An interesting watch

Prior to this, I knew a little bit about Aaron Swartz. That little bit probably boils down to “i knew the name, and knew it was something tragic, but I thought he was a HACKER”.

That it turned wrong for him after downloading tons from JSTOR – JSTOR, people! – was news to me, and I find myself deeply shocked and taken aback. If we continue to do this kind of thing to bright people, what the hell are we doing to the world? So let’s applaud the bright youngsters instead of criminalize them just because they are smarter than most of us.

Certainly still in the days that pertain to the stuff that was in JStor, the scientific publishing situation was even more dramatic than this documentary reveals. Scientists often had to PAY to publish their articles AND they still had to hand over copyright too, usually.

The institutions that produced the research were paying large sums of money to give their scientists access to the damn databases, too. (This was my job for a while and just about each year, some journals had to be axed for budget reasons.) Many scientists and most students working at universities were and probably still are not aware of this at all.

As a self-employed person carrying out studies for others, I’d run up costs of up to EUR/USD 2000, off the top of my head, just for access to databases and papers, for a decent-sized study. I had paid access to Ingenta and to STN (probably still do). Jstor was a minor player, operating in the fringes, as it only had back issues, no current papers, and not that many journals (and I seem to remember that many or most of them were free, too).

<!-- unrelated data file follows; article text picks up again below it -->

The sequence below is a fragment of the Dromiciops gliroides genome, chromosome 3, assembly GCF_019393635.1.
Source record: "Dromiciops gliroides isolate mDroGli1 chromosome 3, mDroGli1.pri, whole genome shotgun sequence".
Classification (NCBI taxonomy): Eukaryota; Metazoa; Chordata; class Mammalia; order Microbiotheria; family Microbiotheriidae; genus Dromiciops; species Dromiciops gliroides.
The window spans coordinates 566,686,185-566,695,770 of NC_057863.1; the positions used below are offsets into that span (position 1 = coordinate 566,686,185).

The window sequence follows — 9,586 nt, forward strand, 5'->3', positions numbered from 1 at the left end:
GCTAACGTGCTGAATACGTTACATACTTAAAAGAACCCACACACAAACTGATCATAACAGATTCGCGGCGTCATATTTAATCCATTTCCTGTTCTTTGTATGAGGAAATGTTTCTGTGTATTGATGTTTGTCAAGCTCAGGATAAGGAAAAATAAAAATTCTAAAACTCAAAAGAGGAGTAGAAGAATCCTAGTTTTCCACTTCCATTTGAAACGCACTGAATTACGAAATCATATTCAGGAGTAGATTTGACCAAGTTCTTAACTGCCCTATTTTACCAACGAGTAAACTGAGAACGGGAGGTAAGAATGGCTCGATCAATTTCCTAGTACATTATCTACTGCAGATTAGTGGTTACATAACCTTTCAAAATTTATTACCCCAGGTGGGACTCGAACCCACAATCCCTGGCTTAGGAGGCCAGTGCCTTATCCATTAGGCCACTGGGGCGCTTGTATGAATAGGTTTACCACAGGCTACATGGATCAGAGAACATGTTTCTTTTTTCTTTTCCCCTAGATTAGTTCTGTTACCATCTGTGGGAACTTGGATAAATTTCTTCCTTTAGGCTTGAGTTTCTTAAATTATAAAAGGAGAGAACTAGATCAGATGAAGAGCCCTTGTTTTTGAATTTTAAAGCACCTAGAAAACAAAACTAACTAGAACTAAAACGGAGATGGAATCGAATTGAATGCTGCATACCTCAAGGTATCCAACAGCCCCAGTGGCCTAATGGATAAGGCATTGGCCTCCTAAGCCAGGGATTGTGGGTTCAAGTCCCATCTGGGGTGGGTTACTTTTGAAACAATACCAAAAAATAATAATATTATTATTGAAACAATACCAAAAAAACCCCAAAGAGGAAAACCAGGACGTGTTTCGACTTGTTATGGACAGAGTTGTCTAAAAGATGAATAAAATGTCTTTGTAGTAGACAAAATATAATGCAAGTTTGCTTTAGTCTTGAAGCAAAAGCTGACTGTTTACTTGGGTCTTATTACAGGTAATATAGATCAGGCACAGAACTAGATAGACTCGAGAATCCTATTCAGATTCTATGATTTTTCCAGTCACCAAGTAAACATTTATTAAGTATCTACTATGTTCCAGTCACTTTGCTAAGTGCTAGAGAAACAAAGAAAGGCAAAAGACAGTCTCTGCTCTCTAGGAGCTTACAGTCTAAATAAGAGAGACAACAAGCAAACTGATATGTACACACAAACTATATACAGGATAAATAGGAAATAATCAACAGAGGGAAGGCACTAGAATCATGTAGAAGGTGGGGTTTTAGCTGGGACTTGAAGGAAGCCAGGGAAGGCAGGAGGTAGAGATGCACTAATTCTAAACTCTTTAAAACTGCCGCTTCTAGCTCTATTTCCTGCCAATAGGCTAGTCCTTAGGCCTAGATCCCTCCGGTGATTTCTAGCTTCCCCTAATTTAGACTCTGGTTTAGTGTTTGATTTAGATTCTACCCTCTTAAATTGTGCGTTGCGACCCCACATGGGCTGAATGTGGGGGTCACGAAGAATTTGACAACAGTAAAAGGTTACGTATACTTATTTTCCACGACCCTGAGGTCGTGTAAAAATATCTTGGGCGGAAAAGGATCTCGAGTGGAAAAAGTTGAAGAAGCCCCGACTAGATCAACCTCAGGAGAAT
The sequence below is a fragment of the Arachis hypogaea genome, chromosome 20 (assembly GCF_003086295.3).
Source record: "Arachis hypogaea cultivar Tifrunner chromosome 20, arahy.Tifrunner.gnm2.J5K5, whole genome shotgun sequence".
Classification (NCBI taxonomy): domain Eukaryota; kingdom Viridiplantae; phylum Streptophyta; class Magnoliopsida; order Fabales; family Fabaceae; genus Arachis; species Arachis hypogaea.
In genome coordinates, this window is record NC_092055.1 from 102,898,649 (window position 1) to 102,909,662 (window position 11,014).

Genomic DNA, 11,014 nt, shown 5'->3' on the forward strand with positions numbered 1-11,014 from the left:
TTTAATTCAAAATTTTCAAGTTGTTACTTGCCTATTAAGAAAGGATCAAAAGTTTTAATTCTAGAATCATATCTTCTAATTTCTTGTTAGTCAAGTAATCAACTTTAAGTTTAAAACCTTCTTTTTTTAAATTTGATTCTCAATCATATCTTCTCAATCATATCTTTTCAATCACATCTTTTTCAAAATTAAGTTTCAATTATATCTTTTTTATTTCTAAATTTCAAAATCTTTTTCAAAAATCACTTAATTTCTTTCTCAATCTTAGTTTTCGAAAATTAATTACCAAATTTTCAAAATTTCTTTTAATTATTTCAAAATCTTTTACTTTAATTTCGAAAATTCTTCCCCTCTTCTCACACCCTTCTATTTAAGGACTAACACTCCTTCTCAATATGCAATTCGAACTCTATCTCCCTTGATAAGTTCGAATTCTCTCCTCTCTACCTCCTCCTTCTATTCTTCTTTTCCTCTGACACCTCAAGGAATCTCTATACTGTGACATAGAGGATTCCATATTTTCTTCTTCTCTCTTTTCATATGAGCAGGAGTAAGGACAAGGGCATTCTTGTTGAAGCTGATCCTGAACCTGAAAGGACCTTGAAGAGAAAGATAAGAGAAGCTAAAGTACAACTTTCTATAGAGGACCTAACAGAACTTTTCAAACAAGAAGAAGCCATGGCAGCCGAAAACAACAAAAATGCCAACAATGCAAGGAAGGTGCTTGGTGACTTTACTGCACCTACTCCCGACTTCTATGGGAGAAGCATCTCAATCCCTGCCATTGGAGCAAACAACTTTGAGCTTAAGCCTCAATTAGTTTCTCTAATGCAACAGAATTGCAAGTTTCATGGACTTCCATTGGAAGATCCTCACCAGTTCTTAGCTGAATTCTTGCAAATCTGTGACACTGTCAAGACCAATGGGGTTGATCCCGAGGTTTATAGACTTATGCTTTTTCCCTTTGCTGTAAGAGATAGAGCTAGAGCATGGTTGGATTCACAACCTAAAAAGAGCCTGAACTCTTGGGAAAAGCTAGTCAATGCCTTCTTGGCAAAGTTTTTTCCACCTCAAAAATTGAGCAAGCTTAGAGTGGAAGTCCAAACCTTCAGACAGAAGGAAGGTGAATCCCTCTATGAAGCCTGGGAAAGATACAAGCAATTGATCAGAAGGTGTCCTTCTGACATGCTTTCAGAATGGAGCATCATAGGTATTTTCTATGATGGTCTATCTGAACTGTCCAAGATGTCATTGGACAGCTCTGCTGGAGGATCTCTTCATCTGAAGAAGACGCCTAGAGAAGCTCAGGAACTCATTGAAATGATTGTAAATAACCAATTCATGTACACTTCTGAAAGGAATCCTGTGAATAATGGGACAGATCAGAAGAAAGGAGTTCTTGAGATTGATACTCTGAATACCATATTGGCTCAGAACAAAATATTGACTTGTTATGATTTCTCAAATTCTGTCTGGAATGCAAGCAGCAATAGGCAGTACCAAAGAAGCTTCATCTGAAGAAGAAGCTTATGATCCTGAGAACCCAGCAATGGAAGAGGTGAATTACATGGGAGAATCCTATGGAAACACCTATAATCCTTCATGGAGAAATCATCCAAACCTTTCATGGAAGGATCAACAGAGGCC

Though scientists having to pay to publish – on top of peer review and everything – has been decreasing, it seems to have been taken over to some degree by scientists now having to PAY for it if they want their articles to be open-access: available to the public.

Bottom line? Sounds like they mainly wanted to get back at Aaron Swartz for Pacer (and also for Wikileaks, though he had nothing to do with that). God forbid citizens should know what their governments are up to and how their own laws are being used and developed, eh? Never mind reading a few scientific publications.

I found watching this profoundly shocking. So shocking that I cried. You’re warned. Now watch.

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WhatsApp flaw “puts words in your mouth”

https://www.bbc.co.uk/news/technology-49273606

This sort of thing has been possible since at least 2010.

Back in 2010, I knew it was happening on my equipment, but I couldn’t prove it and when you say something like that out loud, everyone assumes that you’re delusional. After all, accepting that I might be correct is a scary thought.

Too scary for most people. 

So when I finally got the proof, when I was able to compare a tweet on my phone with the same tweet on a friend’s computer, I could see that there were words in the tweet on my phone that were not present in the tweet on my friend’s computer… I didn’t show it to anyone. There was no point. Nobody was going to be interested.

The original tweet came from Portsmouth-based Maricar Jagger, but she had nothing to do with the digital mischief (other than that she was connected through her social circles).

I also knew about phone hacking via the invisible text message method before it became news – because I saw it happen on my own phone. (Same thing. Delusional cow who has difficulty grasping technology was the usual response.)

 



PS
And OUT goes a big chunk of police “evidence”, of course.

 

(See also this page.)